Taking the Pulse of Young Lawyers: Two Affiliates Administer Surveys to Their Memberships

Volume 38, Number 2

By

Keya Koul is the Associate Editor of The Affiliate and the Associate Managing Attorney at Castle Stawiarski, LLC in Albuquerque, New Mexico.

In hard economic times, serving the members of an organization becomes even more of a challenge and knowing the members’ issues and needs becomes crucial for the success of the organization. One way to measure member needs and satisfaction is to administer a survey to glean important information about trends in the community.

During this past bar year, both the Chicago Bar Association’s Young Lawyers Section and the State Bar of Wisconsin’s Young Lawyers Division surveyed their memberships to obtain valuable information about the state of the profession for young lawyers in each affiliate and to gauge sentiment about the benefits offered by the affiliate.

Chicago Bar Association Young Lawyers Section (CBA YLS)

The impetus for the CBA YLS to implement the survey during this bar year stemmed from numerous conversations with young lawyers, especially those one to three years out of law school and unemployed, under-employed, or not working in a traditional legal environment. The CBA YLS wanted to gauge the current state of the profession from the best source possible, its members. An important consideration for the survey was the idea that leaders of a bar organization often have specific ideas about what the bar can do to help its members, but a survey provides valuable information about what benefits and opportunities its members are seeking from the organization.

The original idea for the CBA YLS survey came from the Danish Association for Lawyers and Economists (DJØF) and the leadership of Lars Mørup Petersen and Morten Schwartz Nielsen. Lars and Morten presented the DJØF’s survey of the legal profession in Denmark during the ABA Annual Meeting in 2008. They provided the CBA YLS with guidance, methodology, and the results of their work, as well as translations into English.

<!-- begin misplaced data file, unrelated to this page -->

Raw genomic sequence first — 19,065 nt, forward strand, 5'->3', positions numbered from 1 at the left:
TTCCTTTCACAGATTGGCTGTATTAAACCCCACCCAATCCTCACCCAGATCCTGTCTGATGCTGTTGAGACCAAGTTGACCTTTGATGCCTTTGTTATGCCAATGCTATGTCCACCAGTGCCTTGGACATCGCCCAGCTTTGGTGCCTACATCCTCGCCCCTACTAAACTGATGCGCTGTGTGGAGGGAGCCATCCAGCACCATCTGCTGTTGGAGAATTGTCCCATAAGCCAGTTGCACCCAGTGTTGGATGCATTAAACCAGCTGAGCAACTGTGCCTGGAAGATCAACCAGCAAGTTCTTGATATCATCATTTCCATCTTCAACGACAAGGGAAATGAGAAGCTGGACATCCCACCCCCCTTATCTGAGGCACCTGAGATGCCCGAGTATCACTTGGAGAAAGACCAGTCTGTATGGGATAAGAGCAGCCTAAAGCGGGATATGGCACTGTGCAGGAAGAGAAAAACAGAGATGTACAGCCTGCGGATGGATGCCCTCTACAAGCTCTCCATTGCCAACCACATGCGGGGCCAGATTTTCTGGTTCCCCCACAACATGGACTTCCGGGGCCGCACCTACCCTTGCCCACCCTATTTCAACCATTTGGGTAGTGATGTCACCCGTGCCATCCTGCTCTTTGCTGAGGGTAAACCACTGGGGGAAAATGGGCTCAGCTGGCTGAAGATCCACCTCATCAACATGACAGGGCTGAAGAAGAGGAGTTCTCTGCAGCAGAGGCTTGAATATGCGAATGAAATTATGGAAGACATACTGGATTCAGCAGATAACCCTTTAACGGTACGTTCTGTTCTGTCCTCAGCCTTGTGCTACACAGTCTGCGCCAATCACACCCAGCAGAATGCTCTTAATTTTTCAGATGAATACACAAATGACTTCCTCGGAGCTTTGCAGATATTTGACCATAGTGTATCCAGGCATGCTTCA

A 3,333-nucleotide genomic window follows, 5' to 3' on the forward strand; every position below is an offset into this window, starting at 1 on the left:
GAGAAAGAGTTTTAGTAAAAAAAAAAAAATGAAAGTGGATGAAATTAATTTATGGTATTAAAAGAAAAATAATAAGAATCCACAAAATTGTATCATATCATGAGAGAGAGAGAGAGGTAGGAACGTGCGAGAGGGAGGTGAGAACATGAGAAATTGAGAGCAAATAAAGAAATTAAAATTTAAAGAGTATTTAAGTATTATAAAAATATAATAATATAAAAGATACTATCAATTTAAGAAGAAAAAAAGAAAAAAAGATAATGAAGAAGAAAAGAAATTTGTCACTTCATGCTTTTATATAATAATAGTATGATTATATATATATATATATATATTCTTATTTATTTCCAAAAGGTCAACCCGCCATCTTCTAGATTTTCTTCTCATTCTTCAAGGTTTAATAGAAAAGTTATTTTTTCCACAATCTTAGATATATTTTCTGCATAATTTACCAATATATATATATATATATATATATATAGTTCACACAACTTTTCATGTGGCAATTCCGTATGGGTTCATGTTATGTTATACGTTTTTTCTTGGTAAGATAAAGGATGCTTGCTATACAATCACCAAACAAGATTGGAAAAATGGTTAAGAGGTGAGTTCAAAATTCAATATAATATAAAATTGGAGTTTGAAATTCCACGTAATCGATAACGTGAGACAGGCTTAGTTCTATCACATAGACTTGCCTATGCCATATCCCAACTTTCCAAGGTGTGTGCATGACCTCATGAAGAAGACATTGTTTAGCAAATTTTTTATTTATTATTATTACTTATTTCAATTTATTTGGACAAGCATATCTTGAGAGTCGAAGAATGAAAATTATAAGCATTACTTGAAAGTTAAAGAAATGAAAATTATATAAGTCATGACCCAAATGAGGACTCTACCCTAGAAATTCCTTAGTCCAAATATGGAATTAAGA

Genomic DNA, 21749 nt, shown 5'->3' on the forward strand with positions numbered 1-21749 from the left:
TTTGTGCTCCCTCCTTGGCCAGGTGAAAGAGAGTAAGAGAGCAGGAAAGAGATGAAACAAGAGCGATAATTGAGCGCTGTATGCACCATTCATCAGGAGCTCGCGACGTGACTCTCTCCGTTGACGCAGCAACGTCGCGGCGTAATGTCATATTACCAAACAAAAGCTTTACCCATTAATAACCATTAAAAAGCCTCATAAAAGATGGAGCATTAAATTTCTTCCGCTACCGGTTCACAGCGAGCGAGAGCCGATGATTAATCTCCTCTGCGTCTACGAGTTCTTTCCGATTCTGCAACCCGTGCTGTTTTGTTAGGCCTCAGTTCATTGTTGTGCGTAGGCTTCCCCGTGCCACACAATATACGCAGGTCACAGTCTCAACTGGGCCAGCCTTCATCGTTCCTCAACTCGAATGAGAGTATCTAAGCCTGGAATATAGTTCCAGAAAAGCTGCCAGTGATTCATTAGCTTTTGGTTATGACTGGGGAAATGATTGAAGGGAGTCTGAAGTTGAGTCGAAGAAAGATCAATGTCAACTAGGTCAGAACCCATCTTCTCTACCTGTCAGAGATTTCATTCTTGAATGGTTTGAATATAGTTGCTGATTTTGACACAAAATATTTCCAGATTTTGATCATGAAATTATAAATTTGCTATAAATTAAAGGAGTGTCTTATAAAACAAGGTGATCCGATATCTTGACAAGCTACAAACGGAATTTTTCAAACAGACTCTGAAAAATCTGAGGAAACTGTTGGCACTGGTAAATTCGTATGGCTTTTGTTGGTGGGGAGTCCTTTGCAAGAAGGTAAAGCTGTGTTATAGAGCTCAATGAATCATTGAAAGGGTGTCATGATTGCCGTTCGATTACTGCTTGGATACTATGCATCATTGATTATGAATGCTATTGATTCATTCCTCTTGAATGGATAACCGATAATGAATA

Using DJØF’s questions as a starting point, 2011−2012 CBA YLS Chair Justin Heather drafted the initial set of questions. Those questions were then reviewed and improved by several of the current CBA YLS officers, including current Chair Natacha D. McClain. The CBA staff also vetted the questions for readability to ensure a successful product. The survey committee spent approximately two months drafting, reviewing, and revising the questions for inclusion in the survey.

The CBA YLS survey format was multiple choice with several optional questions that allowed respondents to provide narrative answers. Even though the narrative responses were optional, several respondents chose to answer those questions. The survey was administered through SurveyMonkey, an online resource. Given the large number of questions (85) and the need for a potential large number of responses, this provided the most economical method (cost was about $300).

The survey topics included questions about the current state of the profession and questions regarding the performance of the CBA YLS. All young lawyer members of the affiliate (somewhere between 5,000 and 6,000) were sent the survey, and 676 responded. New CLE and career development programs are being developed based on the feedback received from the survey. The CBA YLS is also continuing to vary the locations and times of its monthly socials.

“I think the survey was a great success because, while it confirmed that the CBA YLS is viewed by its members as beneficial for both career and personal development, it also provided insights to further improve our programming. Other affiliates can easily use our model, and in fact, I have already shared information and the questions we asked with several so that they can solicit input and advice from their members in order to better serve them in the future,” stated Justin Heather.